The "Cube Pack" uses about 75 percent less petroleum-derived raw material than conventional plastic products, company officials said, but the path to innovation did not come easy.
"To start with, we had to change our way of thinking, which was quite a task in itself," said 51-year-old Noriyuki Sasaki of the development team.
Conventional paper packages for bathroom use typically are not water proof, causing mold to grow over time.
Some existing paper package products, such as those for beverages, are designed to prevent liquid from seeping out, and one of the first tasks was to move away from that line of thinking, the team said.
The Cube Pack is made by gluing two sheets of paper together and blowing air into the space in-between, eliminating the problem posed by paper edges on the bottom surface.
Toppan is currently making machines capable of inflating the Cube Pack.
As plastic waste flowing into ocean waters has become an urgent global issue, there is an increasing need for products that use less or no plastic material.
Toppan began shipping samples of the new product in February to daily goods manufacturers, cosmetic makers and other clients. It is hoping to set the price of Cube Pack products at about the same level as their plastic counterparts and have them sold commercially from around autumn next year.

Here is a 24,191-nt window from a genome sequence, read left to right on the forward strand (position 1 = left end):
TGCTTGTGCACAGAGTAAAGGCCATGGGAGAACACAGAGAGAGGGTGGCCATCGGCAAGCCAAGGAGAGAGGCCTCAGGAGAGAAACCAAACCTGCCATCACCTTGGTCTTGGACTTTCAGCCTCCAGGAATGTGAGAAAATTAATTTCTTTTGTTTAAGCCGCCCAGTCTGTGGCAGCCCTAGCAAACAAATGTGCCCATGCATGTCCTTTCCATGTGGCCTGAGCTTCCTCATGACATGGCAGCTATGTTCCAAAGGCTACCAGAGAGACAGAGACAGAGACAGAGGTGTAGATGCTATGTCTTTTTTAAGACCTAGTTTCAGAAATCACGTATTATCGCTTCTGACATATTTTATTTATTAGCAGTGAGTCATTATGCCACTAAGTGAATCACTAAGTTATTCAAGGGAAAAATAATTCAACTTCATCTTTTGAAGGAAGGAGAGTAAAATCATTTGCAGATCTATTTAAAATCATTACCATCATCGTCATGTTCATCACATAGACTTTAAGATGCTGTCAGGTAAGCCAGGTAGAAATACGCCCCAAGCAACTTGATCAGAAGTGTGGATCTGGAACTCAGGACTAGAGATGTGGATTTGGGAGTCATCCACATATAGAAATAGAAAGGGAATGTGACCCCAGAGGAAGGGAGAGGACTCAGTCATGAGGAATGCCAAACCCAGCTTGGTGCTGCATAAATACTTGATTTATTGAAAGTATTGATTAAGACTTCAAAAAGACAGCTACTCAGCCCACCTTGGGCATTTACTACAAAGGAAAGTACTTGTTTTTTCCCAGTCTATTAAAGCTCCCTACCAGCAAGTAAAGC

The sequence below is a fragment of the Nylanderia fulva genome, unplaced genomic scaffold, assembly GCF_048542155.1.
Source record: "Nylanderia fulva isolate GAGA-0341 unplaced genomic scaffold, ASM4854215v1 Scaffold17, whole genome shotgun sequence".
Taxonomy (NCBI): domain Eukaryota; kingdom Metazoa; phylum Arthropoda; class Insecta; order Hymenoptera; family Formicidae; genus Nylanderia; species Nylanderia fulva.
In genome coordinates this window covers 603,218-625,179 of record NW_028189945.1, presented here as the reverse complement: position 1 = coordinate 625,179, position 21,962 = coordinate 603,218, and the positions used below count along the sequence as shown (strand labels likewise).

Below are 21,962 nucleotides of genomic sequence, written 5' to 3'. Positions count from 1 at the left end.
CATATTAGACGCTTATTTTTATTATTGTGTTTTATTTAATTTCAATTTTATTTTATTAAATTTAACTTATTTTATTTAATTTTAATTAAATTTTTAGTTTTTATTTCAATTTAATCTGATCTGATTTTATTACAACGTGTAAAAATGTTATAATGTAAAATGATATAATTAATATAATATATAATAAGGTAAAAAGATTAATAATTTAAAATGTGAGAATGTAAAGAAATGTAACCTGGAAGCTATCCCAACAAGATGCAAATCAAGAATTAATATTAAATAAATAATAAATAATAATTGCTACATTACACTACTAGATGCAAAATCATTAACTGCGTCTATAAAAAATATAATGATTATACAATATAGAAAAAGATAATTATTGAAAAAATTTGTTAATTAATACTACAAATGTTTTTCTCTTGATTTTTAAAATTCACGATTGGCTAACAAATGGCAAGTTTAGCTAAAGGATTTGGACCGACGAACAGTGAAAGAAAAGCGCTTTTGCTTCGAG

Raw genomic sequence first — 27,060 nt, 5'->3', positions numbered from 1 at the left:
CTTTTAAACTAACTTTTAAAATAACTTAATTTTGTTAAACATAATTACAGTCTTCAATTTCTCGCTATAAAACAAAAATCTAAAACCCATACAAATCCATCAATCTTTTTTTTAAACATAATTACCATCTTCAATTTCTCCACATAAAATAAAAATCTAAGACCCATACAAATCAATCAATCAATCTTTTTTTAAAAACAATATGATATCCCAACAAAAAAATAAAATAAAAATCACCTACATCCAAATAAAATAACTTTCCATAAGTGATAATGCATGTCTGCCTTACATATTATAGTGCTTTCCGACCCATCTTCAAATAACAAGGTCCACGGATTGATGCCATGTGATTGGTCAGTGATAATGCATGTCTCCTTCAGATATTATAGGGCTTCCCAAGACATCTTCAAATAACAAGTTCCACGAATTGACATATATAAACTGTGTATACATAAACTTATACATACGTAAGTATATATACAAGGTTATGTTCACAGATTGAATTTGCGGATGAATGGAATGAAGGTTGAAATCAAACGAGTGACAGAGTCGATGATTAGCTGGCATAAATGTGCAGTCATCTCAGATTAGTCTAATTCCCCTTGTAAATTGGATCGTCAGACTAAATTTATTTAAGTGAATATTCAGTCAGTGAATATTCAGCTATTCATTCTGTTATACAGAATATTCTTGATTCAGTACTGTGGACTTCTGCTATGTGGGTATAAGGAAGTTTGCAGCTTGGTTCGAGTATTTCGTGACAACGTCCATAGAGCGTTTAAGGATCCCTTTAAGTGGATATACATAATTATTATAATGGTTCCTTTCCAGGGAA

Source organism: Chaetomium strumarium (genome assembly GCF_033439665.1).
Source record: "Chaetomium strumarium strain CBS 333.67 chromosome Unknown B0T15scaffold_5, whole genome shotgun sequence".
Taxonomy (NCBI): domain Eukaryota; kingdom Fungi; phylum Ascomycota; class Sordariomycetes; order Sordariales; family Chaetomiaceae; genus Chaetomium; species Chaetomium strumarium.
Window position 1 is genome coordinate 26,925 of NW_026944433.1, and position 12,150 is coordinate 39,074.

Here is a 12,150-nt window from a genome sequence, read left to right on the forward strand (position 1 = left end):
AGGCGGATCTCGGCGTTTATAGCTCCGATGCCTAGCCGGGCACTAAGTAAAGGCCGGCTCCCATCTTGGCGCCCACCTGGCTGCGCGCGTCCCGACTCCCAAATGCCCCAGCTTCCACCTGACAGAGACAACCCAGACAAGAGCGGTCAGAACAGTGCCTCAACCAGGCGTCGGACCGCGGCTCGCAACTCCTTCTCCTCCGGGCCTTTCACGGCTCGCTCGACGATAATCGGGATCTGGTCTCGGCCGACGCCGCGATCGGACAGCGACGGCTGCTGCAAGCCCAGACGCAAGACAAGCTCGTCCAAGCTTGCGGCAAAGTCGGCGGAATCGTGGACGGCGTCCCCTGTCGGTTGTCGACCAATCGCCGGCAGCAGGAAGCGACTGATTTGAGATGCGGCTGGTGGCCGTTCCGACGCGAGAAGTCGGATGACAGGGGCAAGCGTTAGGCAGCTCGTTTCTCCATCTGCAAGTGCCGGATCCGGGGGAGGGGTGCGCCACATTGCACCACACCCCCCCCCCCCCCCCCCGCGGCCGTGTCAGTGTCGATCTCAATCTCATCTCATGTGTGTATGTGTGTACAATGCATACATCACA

The plastic components of the new product include a film for waterproofing and freshness preservation, the cap and the pump. Toppan plans to replace them in the future with bioplastic, which is made from plants or other raw materials.
Toppan has received inquiries about the Cube Pack from potential partners in the food, pharmaceutical and other industries, company officials added.
If you want to read this article in Japanese, please see the following link: